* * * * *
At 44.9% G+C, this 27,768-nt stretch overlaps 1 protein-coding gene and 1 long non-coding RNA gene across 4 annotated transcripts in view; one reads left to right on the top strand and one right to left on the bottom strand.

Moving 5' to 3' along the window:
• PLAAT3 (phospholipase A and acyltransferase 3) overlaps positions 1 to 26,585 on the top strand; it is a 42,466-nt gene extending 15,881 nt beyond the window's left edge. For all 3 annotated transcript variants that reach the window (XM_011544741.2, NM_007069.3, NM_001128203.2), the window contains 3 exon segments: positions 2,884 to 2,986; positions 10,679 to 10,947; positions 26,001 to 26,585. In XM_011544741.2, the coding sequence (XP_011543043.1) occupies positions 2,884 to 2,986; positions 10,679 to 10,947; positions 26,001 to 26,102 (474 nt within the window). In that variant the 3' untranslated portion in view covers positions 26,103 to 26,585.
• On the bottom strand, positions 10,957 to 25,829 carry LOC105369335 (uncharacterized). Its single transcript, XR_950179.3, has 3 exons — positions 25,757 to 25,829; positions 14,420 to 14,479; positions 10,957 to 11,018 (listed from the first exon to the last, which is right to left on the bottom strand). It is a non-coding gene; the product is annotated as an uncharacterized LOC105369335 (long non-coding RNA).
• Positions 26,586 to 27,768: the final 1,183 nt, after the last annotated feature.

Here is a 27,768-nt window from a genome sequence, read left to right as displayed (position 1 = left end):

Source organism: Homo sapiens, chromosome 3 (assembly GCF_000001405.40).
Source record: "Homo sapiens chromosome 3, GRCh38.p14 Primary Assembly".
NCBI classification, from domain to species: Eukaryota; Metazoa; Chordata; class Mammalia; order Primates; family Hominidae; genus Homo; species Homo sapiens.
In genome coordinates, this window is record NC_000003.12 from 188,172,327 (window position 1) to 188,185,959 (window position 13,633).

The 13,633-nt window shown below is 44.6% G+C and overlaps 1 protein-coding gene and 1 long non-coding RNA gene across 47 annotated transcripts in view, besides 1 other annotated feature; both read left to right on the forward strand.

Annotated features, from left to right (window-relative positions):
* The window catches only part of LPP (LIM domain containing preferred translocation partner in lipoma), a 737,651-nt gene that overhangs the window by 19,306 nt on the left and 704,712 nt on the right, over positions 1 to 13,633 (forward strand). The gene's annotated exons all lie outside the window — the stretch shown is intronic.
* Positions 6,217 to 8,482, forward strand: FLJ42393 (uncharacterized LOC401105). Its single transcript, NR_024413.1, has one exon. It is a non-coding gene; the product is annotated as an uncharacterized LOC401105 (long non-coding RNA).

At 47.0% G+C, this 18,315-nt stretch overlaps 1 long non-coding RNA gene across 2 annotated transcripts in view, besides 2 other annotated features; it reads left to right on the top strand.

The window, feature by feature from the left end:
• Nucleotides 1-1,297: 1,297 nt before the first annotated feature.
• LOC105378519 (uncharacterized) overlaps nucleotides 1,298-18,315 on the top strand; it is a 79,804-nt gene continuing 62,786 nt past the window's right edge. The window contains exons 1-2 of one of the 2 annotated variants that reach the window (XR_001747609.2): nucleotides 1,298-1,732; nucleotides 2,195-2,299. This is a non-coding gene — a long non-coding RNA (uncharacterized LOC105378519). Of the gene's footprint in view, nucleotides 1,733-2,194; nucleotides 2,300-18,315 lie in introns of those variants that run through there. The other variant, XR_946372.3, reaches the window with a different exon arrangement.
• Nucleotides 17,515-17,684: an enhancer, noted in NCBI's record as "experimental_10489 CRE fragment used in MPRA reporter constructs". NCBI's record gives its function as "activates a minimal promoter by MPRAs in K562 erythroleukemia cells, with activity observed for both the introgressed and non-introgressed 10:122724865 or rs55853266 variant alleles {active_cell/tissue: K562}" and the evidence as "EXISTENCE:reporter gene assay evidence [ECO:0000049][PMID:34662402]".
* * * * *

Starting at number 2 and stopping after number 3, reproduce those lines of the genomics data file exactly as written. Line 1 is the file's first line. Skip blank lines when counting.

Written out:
Moving 5' to 3' along the window:
• PLAAT3 (phospholipase A and acyltransferase 3) overlaps positions 1 to 26,585 on the top strand; it is a 42,466-nt gene extending 15,881 nt beyond the window's left edge. For all 3 annotated transcript variants that reach the window (XM_011544741.2, NM_007069.3, NM_001128203.2), the window contains 3 exon segments: positions 2,884 to 2,986; positions 10,679 to 10,947; positions 26,001 to 26,585. In XM_011544741.2, the coding sequence (XP_011543043.1) occupies positions 2,884 to 2,986; positions 10,679 to 10,947; positions 26,001 to 26,102 (474 nt within the window). In that variant the 3' untranslated portion in view covers positions 26,103 to 26,585.